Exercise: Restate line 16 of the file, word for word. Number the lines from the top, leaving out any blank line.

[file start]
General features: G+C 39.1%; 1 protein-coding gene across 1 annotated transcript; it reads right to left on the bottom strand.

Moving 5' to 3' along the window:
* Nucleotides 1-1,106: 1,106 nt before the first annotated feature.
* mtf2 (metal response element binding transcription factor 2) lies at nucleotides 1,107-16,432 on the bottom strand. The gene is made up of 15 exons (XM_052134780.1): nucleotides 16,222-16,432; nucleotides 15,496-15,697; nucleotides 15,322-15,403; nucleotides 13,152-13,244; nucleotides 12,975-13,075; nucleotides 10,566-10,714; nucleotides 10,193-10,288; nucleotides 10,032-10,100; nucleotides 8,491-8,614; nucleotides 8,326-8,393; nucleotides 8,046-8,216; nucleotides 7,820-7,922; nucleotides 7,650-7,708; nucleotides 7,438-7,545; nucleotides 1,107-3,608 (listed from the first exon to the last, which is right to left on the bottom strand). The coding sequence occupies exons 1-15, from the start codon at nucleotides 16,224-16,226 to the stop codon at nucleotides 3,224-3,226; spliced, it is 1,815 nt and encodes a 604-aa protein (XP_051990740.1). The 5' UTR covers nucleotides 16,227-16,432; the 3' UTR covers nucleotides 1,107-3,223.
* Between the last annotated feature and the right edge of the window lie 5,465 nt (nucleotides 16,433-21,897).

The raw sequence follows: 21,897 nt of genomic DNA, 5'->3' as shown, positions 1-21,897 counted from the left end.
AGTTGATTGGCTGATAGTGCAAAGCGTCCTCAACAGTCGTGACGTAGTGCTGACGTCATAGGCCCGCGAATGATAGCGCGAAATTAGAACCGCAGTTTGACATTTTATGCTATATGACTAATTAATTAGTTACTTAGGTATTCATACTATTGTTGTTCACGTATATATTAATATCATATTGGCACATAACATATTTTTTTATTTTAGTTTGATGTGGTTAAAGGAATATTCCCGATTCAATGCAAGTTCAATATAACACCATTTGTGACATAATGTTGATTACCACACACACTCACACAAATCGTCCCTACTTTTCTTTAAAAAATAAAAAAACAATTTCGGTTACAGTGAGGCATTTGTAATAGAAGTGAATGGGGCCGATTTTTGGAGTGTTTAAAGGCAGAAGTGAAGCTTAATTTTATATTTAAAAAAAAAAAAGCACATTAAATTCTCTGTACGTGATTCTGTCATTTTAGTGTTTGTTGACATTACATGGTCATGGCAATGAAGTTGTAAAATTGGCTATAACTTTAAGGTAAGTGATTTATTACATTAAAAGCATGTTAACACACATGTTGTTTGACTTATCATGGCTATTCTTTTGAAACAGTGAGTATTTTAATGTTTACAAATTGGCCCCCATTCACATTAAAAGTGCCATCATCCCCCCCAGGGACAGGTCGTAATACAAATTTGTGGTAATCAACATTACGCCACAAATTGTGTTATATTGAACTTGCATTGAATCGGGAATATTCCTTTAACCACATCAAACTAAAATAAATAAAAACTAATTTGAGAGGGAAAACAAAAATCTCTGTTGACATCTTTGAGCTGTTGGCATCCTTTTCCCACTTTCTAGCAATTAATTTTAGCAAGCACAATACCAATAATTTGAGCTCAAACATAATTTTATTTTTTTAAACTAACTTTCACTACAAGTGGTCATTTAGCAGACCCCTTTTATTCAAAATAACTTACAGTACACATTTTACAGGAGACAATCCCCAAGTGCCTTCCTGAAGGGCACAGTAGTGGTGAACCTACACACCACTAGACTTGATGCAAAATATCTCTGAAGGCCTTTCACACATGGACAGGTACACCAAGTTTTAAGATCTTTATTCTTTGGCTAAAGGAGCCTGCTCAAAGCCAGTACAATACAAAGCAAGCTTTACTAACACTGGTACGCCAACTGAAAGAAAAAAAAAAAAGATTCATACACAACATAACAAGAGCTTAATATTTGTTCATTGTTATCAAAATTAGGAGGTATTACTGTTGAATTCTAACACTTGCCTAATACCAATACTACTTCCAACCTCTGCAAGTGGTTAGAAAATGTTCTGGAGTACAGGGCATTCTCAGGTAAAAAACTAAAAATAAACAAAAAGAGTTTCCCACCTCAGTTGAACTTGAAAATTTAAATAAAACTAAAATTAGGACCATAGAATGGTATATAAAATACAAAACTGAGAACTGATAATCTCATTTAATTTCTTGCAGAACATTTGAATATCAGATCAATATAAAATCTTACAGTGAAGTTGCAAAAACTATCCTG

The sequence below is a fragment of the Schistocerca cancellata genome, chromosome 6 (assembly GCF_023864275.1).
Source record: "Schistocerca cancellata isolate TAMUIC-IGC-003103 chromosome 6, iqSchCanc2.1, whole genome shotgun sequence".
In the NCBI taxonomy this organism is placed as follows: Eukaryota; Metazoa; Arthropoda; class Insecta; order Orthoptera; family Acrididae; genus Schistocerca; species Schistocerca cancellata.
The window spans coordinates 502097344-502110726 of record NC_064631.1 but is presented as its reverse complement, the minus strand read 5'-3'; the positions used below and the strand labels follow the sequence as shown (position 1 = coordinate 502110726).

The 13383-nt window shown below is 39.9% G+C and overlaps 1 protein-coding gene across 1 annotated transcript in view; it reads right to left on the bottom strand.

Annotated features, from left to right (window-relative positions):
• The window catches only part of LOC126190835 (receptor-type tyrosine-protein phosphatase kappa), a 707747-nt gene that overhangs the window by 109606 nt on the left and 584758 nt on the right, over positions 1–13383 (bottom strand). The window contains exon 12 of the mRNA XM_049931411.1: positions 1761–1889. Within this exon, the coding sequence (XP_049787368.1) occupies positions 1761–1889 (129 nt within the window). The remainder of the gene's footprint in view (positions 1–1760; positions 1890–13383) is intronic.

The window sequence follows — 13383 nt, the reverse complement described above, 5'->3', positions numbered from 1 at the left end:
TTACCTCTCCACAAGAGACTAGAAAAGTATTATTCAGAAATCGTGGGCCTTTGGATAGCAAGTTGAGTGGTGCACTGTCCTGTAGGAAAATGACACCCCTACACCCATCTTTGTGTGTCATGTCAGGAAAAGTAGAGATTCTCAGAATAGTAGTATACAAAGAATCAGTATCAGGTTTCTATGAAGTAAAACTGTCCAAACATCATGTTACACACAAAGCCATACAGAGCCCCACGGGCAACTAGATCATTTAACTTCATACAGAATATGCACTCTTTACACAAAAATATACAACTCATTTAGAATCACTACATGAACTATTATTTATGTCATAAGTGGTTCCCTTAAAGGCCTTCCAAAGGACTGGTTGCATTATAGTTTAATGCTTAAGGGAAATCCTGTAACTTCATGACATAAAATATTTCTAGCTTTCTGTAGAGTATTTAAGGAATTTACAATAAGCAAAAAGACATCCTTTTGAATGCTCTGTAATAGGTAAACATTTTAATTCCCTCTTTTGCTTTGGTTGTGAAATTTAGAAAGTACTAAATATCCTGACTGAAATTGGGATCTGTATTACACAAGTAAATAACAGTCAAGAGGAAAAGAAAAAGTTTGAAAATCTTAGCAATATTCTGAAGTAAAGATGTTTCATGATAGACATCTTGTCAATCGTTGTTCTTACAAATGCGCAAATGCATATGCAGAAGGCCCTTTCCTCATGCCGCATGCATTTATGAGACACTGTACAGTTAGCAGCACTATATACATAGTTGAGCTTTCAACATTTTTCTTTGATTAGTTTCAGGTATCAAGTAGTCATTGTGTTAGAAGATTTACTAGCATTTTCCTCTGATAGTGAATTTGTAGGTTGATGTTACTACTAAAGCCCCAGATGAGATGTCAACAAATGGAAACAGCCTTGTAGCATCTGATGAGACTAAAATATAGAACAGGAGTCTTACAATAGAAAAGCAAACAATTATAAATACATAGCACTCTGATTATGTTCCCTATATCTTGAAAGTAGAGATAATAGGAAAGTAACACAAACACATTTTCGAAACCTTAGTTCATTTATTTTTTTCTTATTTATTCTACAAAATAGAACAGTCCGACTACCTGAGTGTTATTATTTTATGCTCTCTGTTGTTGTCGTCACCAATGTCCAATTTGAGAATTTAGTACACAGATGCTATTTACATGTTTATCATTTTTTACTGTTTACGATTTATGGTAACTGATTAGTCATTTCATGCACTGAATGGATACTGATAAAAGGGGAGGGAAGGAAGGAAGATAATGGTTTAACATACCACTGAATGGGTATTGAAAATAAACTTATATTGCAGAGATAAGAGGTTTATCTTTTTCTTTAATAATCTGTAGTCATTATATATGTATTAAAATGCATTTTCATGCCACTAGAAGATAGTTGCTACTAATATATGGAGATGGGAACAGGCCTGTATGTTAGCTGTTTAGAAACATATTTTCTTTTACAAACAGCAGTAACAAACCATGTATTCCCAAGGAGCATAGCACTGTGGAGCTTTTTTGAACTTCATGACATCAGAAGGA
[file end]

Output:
TTACCTCTCCACAAGAGACTAGAAAAGTATTATTCAGAAATCGTGGGCCTTTGGATAGCAAGTTGAGTGGTGCACTGTCCTGTAGGAAAATGACACCCCTACACCCATCTTTGTGTGTCATGTCAGGAAAAGTAGAGATTCTCAGAATAGTAGTATACAAAGAATCAGTATCAGGTTTCTATGAAGTAAAACTGTCCAAACATCATGTTACACACAAAGCCATACAGAGCCCCACGGGCAACTAGATCATTTAACTTCATACAGAATATGCACTCTTTACACAAAAATATACAACTCATTTAGAATCACTACATGAACTATTATTTATGTCATAAGTGGTTCCCTTAAAGGCCTTCCAAAGGACTGGTTGCATTATAGTTTAATGCTTAAGGGAAATCCTGTAACTTCATGACATAAAATATTTCTAGCTTTCTGTAGAGTATTTAAGGAATTTACAATAAGCAAAAAGACATCCTTTTGAATGCTCTGTAATAGGTAAACATTTTAATTCCCTCTTTTGCTTTGGTTGTGAAATTTAGAAAGTACTAAATATCCTGACTGAAATTGGGATCTGTATTACACAAGTAAATAACAGTCAAGAGGAAAAGAAAAAGTTTGAAAATCTTAGCAATATTCTGAAGTAAAGATGTTTCATGATAGACATCTTGTCAATCGTTGTTCTTACAAATGCGCAAATGCATATGCAGAAGGCCCTTTCCTCATGCCGCATGCATTTATGAGACACTGTACAGTTAGCAGCACTATATACATAGTTGAGCTTTCAACATTTTTCTTTGATTAGTTTCAGGTATCAAGTAGTCATTGTGTTAGAAGATTTACTAGCATTTTCCTCTGATAGTGAATTTGTAGGTTGATGTTACTACTAAAGCCCCAGATGAGATGTCAACAAATGGAAACAGCCTTGTAGCATCTGATGAGACTAAAATATAGAACAGGAGTCTTACAATAGAAAAGCAAACAATTATAAATACATAGCACTCTGATTATGTTCCCTATATCTTGAAAGTAGAGATAATAGGAAAGTAACACAAACACATTTTCGAAACCTTAGTTCATTTATTTTTTTCTTATTTATTCTACAAAATAGAACAGTCCGACTACCTGAGTGTTATTATTTTATGCTCTCTGTTGTTGTCGTCACCAATGTCCAATTTGAGAATTTAGTACACAGATGCTATTTACATGTTTATCATTTTTTACTGTTTACGATTTATGGTAACTGATTAGTCATTTCATGCACTGAATGGATACTGATAAAAGGGGAGGGAAGGAAGGAAGATAATGGTTTAACATACCACTGAATGGGTATTGAAAATAAACTTATATTGCAGAGATAAGAGGTTTATCTTTTTCTTTAATAATCTGTAGTCATTATATATGTATTAAAATGCATTTTCATGCCACTAGAAGATAGTTGCTACTAATATATGGAGATGGGAACAGGCCTGTATGTTAGCTGTTTAGAAACATATTTTCTTTTACAAACAGCAGTAACAAACCATGTATTCCCAAGGAGCATAGCACTGTGGAGCTTTTTTGAACTTCATGACATCAGAAGGA